Keep making that spot darker, and at some point, we won't be able to see it at all, no matter how large it becomes.
I read a lot of arguments about how much we can see, but rarely the practical realization that this is almost impossible with film and video. Even if a few objects can sometimes be seen on a screen because of some unusual circumstances of local contrast, it doesn't work for the picture overall. And it's not those specific things that make it correct.
Oh bullshit. If folks have a term that describes the effect of seeing the sub-pixel width lines
on LCD front projectors there's certainly enough contrast ratio that you can see the effect in real life on real life equipment that people have in their homes. It ALSO proves that many people can resolve lines smaller than pixel size even on 1080p projectors which indicates that the desire for greater than 1080p resolution is not as ridiculous as you portrayed.
What you're trying to do here is throw out enough unrelated material to make it seem like what you wrote was misinterpreted. Unfortunately for you scathing ridicule leaves little margin for claiming misinterpretation of the nuances.
There's a famous paper on vision that's been referred to over the years, but it's flawed, because it only used green pixels on a Commodore screen.
A famous paper that no one here has referenced.
The problem with this, of course, is that we're much more sensitive to green yellow light than other colors, and can see finer lines in green. Yet, that study is referred to as being almost the definitive answer, when it's not. A lot of what we read comes from that study, though, even it doesn't state its findings as definite. I had it bookmarked, but can't find it.
So famous and fundamental that google can't find it. You really want folks to believe that what folks know about human visual acuity comes from some study that used Commodore computers that had a max resolution of 320x200?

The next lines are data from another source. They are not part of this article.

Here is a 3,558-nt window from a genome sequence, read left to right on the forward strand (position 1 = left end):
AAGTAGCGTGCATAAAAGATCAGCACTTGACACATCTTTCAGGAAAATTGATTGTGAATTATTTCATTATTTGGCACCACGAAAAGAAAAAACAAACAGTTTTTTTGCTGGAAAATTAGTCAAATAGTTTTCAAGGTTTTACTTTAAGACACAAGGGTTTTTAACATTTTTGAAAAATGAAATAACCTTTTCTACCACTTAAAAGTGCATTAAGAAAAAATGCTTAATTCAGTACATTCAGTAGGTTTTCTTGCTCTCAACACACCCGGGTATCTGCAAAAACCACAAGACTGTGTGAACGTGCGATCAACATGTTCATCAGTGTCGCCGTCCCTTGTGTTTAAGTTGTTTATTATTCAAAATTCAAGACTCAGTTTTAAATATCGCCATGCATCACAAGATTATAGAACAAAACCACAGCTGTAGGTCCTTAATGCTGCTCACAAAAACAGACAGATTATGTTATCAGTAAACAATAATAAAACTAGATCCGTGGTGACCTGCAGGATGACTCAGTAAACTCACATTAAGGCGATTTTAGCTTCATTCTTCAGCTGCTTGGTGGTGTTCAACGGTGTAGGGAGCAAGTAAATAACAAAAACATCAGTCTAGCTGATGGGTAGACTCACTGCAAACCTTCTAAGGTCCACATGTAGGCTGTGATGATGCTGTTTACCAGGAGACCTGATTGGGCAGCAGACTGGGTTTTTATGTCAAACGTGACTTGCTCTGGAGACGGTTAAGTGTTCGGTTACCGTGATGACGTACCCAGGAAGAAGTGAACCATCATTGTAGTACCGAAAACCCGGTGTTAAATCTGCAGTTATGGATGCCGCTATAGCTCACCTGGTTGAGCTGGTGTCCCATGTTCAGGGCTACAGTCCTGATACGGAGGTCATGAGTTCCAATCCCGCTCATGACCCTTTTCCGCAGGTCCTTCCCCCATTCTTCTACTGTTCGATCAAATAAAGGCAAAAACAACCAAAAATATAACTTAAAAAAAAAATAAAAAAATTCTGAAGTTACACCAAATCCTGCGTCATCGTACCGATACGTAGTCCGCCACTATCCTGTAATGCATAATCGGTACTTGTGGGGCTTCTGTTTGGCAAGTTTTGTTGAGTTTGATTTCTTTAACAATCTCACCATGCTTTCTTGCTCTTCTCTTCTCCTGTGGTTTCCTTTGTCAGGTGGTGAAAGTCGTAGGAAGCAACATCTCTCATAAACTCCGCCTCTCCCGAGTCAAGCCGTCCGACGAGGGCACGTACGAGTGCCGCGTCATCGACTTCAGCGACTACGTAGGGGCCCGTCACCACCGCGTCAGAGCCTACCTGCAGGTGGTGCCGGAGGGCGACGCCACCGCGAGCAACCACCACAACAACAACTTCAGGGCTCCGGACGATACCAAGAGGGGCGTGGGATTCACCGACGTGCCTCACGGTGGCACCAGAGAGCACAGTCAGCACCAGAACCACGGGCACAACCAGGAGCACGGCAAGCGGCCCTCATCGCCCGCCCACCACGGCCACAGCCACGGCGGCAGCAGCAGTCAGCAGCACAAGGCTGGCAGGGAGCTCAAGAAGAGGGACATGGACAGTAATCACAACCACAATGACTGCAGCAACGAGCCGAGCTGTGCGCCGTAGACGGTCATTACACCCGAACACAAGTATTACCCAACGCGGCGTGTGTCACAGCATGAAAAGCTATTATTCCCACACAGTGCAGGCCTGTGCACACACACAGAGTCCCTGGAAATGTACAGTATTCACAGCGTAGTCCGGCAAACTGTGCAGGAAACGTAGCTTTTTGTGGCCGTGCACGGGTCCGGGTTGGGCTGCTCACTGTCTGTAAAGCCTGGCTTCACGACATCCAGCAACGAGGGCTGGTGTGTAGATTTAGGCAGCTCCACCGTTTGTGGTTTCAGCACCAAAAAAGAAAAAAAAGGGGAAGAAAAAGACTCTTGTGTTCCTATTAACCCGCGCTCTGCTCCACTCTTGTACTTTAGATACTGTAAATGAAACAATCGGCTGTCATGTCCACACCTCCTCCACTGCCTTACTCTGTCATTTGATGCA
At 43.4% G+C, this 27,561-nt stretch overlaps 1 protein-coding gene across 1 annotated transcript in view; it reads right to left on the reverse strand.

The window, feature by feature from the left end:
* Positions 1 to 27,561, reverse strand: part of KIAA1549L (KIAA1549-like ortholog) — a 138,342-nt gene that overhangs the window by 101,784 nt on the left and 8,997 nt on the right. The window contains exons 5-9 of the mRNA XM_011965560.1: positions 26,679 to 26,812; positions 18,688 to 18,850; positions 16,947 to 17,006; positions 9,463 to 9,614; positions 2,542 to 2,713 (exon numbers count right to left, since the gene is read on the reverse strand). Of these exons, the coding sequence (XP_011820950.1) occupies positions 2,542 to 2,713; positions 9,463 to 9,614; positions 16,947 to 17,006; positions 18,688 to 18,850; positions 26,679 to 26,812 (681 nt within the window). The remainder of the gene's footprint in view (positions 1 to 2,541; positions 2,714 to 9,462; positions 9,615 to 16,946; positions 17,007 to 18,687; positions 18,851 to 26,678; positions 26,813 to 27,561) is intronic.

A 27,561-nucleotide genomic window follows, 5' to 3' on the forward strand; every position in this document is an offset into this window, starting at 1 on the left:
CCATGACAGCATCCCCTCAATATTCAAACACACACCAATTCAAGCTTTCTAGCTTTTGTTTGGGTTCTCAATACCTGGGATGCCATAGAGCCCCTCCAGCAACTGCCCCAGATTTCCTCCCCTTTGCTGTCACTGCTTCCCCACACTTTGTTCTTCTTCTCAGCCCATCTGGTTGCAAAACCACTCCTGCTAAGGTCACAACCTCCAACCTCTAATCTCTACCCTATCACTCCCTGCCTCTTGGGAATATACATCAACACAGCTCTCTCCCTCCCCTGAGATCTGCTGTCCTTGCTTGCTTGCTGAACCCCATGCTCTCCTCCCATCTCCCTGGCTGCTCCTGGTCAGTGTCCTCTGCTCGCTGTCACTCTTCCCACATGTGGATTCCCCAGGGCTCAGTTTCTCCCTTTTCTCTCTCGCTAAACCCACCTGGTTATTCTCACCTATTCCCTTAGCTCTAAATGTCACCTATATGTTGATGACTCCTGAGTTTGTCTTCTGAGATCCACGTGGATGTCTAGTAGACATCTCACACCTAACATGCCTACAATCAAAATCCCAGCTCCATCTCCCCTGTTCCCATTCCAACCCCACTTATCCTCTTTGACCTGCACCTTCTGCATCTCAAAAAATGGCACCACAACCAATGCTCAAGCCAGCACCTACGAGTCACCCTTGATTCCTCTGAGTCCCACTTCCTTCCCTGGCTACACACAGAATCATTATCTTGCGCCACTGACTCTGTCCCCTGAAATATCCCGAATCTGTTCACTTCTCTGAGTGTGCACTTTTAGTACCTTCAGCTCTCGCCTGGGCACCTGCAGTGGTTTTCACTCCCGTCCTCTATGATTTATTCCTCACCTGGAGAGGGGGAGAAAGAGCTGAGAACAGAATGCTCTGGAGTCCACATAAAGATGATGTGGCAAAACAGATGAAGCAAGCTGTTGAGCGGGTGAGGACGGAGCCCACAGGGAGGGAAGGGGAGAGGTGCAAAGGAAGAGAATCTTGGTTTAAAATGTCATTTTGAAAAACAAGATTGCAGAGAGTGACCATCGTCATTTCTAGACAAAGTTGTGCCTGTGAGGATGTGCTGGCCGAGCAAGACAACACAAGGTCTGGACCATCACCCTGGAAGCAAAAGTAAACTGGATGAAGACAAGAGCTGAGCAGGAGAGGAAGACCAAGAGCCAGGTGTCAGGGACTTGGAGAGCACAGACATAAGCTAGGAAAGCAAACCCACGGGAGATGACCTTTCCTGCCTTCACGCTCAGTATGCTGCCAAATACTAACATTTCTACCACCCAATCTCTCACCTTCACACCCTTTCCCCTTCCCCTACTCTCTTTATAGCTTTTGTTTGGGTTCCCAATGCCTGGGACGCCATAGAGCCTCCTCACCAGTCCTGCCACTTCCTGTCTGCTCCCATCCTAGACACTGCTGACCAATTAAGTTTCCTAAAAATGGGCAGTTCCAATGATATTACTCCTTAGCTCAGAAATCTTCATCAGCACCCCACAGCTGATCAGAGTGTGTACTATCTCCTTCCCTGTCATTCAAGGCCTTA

We're also talking about 20/20, not this fewer who have even better vision, because we may as well talk about those with inferior vision. So it's the average person we're talking about, and that's what these standards refer to.
Too bad medical literature says different. From the 1862 De Haan population study to the 1995 Elliot study of the changes to human acuity as a function of age clearly shows the average population has better than 20/20 vision until around age 55.
Oddly, I don't think they had commodore computers in 1862.
You can find this in Duane's Clinical Ophthalmology, Volume 5.
Even folks that started with less than stellar vision often end up with 20/16 vision. Correcting to 20/16 is common for LASIK procedures.
Originally Posted by melgross
Actually, resolution is only a part of the issue. In fact, to a certain extent, it's the least important part. It's why even the best high resolution video games look fake, while a very low Rez photo looks "real". You've got part of that right in your last sentence.
Too bad that resolution was the only part you ridiculed and therefore the most relevant part of the discussion. I would argue that it's not the least important part given that it's tied to what I (and many others) believe IS the most important aspect in immersive experiences: field of view.
Sufficient field of view trumps both contrast and color for immersive video presentation but only if the resolution isn't so pixellated to be distracting and pulls you out of the immersion effect.